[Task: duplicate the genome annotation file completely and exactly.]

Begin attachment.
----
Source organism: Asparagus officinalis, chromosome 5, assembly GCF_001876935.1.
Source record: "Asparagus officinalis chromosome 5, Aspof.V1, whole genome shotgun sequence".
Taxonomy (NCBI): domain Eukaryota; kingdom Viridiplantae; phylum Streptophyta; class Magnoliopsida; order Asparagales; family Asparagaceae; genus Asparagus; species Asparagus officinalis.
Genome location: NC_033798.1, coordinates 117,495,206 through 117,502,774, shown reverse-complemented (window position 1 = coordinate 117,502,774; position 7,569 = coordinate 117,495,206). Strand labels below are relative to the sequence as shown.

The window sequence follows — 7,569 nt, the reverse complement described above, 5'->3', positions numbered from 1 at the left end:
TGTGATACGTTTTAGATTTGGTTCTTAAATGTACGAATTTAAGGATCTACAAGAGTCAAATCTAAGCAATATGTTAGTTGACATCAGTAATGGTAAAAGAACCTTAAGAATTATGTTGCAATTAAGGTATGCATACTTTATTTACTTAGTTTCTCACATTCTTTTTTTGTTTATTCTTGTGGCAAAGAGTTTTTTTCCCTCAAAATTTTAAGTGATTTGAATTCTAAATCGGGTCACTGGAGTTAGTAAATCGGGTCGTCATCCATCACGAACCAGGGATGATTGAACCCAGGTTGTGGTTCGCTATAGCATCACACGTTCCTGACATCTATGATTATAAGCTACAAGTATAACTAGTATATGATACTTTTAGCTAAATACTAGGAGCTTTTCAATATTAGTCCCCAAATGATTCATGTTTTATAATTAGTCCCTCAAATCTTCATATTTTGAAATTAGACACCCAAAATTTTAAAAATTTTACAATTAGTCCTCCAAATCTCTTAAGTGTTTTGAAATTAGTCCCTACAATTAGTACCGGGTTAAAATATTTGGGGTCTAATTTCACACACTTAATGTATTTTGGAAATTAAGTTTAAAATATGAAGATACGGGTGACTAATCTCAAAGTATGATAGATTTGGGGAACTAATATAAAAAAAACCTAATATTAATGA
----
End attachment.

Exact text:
Source organism: Asparagus officinalis, chromosome 5, assembly GCF_001876935.1.
Source record: "Asparagus officinalis chromosome 5, Aspof.V1, whole genome shotgun sequence".
Taxonomy (NCBI): domain Eukaryota; kingdom Viridiplantae; phylum Streptophyta; class Magnoliopsida; order Asparagales; family Asparagaceae; genus Asparagus; species Asparagus officinalis.
Genome location: NC_033798.1, coordinates 117,495,206 through 117,502,774, shown reverse-complemented (window position 1 = coordinate 117,502,774; position 7,569 = coordinate 117,495,206). Strand labels below are relative to the sequence as shown.

The window sequence follows — 7,569 nt, the reverse complement described above, 5'->3', positions numbered from 1 at the left end:
TGTGATACGTTTTAGATTTGGTTCTTAAATGTACGAATTTAAGGATCTACAAGAGTCAAATCTAAGCAATATGTTAGTTGACATCAGTAATGGTAAAAGAACCTTAAGAATTATGTTGCAATTAAGGTATGCATACTTTATTTACTTAGTTTCTCACATTCTTTTTTTGTTTATTCTTGTGGCAAAGAGTTTTTTTCCCTCAAAATTTTAAGTGATTTGAATTCTAAATCGGGTCACTGGAGTTAGTAAATCGGGTCGTCATCCATCACGAACCAGGGATGATTGAACCCAGGTTGTGGTTCGCTATAGCATCACACGTTCCTGACATCTATGATTATAAGCTACAAGTATAACTAGTATATGATACTTTTAGCTAAATACTAGGAGCTTTTCAATATTAGTCCCCAAATGATTCATGTTTTATAATTAGTCCCTCAAATCTTCATATTTTGAAATTAGACACCCAAAATTTTAAAAATTTTACAATTAGTCCTCCAAATCTCTTAAGTGTTTTGAAATTAGTCCCTACAATTAGTACCGGGTTAAAATATTTGGGGTCTAATTTCACACACTTAATGTATTTTGGAAATTAAGTTTAAAATATGAAGATACGGGTGACTAATCTCAAAGTATGATAGATTTGGGGAACTAATATAAAAAAAACCTAATATTAATGA